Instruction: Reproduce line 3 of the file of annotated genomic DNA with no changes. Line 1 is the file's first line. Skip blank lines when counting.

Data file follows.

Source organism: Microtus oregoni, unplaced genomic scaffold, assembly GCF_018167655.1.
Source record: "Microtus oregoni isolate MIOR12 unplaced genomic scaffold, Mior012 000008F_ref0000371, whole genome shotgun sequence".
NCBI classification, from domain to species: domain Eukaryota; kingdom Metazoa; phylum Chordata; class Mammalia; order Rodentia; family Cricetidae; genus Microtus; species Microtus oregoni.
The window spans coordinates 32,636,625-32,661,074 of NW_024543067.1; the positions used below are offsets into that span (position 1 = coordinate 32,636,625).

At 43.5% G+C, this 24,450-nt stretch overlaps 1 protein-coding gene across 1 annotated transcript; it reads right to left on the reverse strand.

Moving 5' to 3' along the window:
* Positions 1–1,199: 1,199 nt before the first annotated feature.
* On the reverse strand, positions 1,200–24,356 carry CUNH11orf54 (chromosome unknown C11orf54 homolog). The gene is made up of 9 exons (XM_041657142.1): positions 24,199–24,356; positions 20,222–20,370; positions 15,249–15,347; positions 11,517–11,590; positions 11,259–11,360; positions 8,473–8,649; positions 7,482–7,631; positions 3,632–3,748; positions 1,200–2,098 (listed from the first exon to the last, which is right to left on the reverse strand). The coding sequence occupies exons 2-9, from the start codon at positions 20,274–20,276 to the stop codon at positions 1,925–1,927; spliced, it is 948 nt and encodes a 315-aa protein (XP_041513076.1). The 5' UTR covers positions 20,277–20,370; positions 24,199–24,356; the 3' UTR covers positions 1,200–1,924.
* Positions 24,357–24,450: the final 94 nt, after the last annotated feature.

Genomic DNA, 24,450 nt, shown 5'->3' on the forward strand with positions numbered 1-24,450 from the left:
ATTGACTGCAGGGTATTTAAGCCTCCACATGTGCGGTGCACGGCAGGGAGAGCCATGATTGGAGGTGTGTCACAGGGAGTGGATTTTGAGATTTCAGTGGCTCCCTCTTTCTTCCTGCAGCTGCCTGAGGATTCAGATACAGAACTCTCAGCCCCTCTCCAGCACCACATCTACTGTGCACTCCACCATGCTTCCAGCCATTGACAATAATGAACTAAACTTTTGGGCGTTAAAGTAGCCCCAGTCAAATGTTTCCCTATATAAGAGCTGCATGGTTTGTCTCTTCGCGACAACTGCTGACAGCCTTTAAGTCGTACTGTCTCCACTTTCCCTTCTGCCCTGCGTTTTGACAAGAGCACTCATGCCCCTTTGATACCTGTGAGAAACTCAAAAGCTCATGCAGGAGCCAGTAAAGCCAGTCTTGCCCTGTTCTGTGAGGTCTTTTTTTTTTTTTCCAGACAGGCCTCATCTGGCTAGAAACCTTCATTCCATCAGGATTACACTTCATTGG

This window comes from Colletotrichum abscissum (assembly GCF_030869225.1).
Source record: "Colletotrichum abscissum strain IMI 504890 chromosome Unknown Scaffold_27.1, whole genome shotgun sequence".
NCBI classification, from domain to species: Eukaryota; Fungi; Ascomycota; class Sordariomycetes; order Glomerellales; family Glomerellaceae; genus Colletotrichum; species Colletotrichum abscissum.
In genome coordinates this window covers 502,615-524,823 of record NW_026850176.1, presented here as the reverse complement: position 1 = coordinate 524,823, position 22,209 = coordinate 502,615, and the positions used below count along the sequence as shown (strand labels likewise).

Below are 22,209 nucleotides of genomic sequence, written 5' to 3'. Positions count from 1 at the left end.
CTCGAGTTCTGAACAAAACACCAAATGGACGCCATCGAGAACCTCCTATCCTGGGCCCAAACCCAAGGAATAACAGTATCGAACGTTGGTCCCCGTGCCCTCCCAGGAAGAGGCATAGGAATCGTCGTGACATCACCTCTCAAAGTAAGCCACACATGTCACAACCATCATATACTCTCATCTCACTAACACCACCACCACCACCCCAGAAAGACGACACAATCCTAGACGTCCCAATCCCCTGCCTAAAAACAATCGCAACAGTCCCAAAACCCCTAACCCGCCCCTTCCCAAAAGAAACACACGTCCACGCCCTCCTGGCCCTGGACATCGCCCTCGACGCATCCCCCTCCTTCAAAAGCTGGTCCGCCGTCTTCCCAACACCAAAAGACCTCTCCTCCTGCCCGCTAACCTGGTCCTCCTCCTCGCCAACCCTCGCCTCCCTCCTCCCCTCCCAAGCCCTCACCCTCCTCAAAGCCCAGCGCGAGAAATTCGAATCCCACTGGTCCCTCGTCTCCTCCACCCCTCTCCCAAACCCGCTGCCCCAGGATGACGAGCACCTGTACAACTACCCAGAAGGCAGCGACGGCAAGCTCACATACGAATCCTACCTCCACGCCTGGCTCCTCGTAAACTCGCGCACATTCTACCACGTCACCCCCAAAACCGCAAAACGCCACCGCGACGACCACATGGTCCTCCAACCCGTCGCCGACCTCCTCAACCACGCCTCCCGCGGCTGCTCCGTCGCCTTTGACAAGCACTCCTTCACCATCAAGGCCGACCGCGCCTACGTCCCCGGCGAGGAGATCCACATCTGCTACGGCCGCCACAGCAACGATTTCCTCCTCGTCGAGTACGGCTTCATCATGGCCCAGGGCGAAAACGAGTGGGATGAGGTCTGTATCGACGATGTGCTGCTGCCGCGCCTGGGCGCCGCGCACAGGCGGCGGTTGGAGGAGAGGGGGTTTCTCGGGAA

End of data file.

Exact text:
NCBI classification, from domain to species: domain Eukaryota; kingdom Metazoa; phylum Chordata; class Mammalia; order Rodentia; family Cricetidae; genus Microtus; species Microtus oregoni.